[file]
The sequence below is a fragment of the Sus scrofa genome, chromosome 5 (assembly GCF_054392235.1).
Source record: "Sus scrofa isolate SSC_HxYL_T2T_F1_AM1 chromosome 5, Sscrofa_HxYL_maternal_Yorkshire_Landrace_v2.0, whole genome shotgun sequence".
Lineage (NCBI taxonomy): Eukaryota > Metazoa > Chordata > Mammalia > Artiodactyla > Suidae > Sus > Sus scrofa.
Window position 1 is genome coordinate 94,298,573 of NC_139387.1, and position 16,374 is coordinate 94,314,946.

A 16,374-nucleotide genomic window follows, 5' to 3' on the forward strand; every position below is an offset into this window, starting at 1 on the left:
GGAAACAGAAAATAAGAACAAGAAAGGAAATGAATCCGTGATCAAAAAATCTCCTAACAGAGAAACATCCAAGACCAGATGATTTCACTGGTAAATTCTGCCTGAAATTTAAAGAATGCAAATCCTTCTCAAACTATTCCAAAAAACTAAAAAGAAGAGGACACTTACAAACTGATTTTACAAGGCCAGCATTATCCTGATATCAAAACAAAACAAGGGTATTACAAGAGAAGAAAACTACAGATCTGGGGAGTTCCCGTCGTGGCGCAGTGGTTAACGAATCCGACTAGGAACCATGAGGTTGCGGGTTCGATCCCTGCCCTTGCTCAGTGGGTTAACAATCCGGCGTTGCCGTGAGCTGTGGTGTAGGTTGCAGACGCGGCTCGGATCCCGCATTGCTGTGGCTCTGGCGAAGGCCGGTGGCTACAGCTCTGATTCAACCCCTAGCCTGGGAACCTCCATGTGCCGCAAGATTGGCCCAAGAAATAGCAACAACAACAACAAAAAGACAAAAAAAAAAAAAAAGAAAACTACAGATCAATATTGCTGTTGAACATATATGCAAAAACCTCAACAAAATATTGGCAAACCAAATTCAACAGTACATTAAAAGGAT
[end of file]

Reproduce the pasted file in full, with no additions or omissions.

The sequence below is a fragment of the Sus scrofa genome, chromosome 5 (assembly GCF_054392235.1).
Source record: "Sus scrofa isolate SSC_HxYL_T2T_F1_AM1 chromosome 5, Sscrofa_HxYL_maternal_Yorkshire_Landrace_v2.0, whole genome shotgun sequence".
Lineage (NCBI taxonomy): Eukaryota > Metazoa > Chordata > Mammalia > Artiodactyla > Suidae > Sus > Sus scrofa.
Window position 1 is genome coordinate 94,298,573 of NC_139387.1, and position 16,374 is coordinate 94,314,946.

A 16,374-nucleotide genomic window follows, 5' to 3' on the forward strand; every position below is an offset into this window, starting at 1 on the left:
GGAAACAGAAAATAAGAACAAGAAAGGAAATGAATCCGTGATCAAAAAATCTCCTAACAGAGAAACATCCAAGACCAGATGATTTCACTGGTAAATTCTGCCTGAAATTTAAAGAATGCAAATCCTTCTCAAACTATTCCAAAAAACTAAAAAGAAGAGGACACTTACAAACTGATTTTACAAGGCCAGCATTATCCTGATATCAAAACAAAACAAGGGTATTACAAGAGAAGAAAACTACAGATCTGGGGAGTTCCCGTCGTGGCGCAGTGGTTAACGAATCCGACTAGGAACCATGAGGTTGCGGGTTCGATCCCTGCCCTTGCTCAGTGGGTTAACAATCCGGCGTTGCCGTGAGCTGTGGTGTAGGTTGCAGACGCGGCTCGGATCCCGCATTGCTGTGGCTCTGGCGAAGGCCGGTGGCTACAGCTCTGATTCAACCCCTAGCCTGGGAACCTCCATGTGCCGCAAGATTGGCCCAAGAAATAGCAACAACAACAACAAAAAGACAAAAAAAAAAAAAAAGAAAACTACAGATCAATATTGCTGTTGAACATATATGCAAAAACCTCAACAAAATATTGGCAAACCAAATTCAACAGTACATTAAAAGGAT